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Topic: Is the US systemically racist?
Replies: 47   Last Post: Apr 21, 2021, 7:03 PM by: T3Tiger®
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Replies: 47  

Is the US systemically racist?

emoji_events [5]
Posted: Apr 20, 2021, 8:56 PM
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I am pleased Chauvin was convicted of at least 2nd degree manslaughter and perhaps 3rd degree murder. Chauvin's actions were not those of a reasonable police officer.

However, before and now since the verdict our leaders are telling us we are a systemically racist country. If this is indeed true, our country is not an essentially good country, but a bad one. I do not share that view. We were definitely systemically racist during slavery and until the 60's for sure, but have made great strides.

To listen to many, one would think things have never been more oppressive for blacks in America. There is always room for improvement and I feel much improvement has been made in attempting to provide opportunities to all. However, simply because there are unequal outcomes in health, education, housing, etc, does not necessarily mean that these unequal outcomes are due to systemic racism.

Why is it that a super majority of immigrants from Africa choose to come to the US since 1990 if we are so morally bankrupt as a country?

Again, I'm glad Chauvin was convicted for his actions, but honestly do we even know that his actions were racially motivated? Chauvin is responsible for his actions, but I know personally of no one who approves of what he did. Police reform and education is needed, but people of all colors also need to recognize that it is extremely unwise to resist the police. The simple action of compliance even if the officer is the biggest racist redneck on the planet is always the correct play.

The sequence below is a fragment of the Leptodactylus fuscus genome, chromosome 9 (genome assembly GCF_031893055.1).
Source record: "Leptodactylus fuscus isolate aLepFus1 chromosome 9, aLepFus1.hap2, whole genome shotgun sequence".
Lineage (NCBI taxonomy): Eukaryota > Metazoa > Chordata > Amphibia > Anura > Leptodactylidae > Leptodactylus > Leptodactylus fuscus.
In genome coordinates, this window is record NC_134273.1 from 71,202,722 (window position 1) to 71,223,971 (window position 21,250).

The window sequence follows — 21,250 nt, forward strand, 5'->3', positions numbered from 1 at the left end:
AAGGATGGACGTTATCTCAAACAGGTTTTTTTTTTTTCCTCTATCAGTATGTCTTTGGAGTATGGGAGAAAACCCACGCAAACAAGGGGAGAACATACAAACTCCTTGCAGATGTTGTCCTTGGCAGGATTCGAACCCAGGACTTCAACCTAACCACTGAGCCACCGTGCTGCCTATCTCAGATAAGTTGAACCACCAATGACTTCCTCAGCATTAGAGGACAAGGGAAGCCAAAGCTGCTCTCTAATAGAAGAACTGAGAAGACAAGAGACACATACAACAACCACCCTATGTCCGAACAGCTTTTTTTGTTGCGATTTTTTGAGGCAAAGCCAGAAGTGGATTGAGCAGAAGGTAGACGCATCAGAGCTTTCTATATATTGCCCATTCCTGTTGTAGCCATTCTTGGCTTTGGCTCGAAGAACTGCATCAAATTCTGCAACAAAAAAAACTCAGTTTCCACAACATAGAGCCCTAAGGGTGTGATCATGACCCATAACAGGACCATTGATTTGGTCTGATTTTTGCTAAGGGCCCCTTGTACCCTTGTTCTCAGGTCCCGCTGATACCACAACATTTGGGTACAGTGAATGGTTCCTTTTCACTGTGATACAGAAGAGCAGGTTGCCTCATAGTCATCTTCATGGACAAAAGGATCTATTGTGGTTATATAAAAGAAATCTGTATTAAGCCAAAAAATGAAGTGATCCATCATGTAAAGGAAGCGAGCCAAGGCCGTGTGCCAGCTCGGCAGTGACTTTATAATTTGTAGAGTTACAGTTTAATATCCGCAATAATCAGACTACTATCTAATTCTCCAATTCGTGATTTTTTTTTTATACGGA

The killing of George Floyd was totally unnecessary. I don't understand Chauvin's actions, but I also feel this tragedy is being used to divide us further by depicting our country as systemically racist.


If America is so bad, what countries with a large black minority population are morally superior. It's purely anecdotal, but I have sure heard some rather strong racist remarks in the UK and France. We've elected a black President and VP. What other countries have sone so?

Here in SC, we have a black US Senator. Yes, the very state where slavery was strongly entrenched, where the Civi War began and where Jim Crow laws were enforced with relish.

We all can do better, but the disdain with which some politicians and others view our country and whites in general is not productive in my opinion. I'm tired of the rhetoric which divides us instead of looks to solve problems that are multifactorial. It is really a shame that we are where we are. As humans we share 99.9% of the SAME DNA. That 0.1% is such a problem which is bizarre. None of us chooses our race and until recently our sex.

It is important that we have a full discussion on racial outcome inequality, but consider all the causes. Chauvin's actions were heinous, but his guilt is his, it is not mine.

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Re: Is the US systemically racist?


Posted: Apr 20, 2021, 9:03 PM
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I believe the actions and rhetoric of the past year have had the exact opposite effect of what was intended. As far as I'm concerned, this is Obama part 2. This is all we'll hear about for at least the next 3 1/2 years.

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Re: Is the US systemically racist?

[1]
Posted: Apr 20, 2021, 9:34 PM
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was it determined to be a racially motivated killing?

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Nope. I'm still waiting on any evidence, since it


Posted: Apr 20, 2021, 11:59 PM
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happened, that it was racially motivated in any way.

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"Democracy is the theory that the common people know what they want, and deserve to get it good and hard."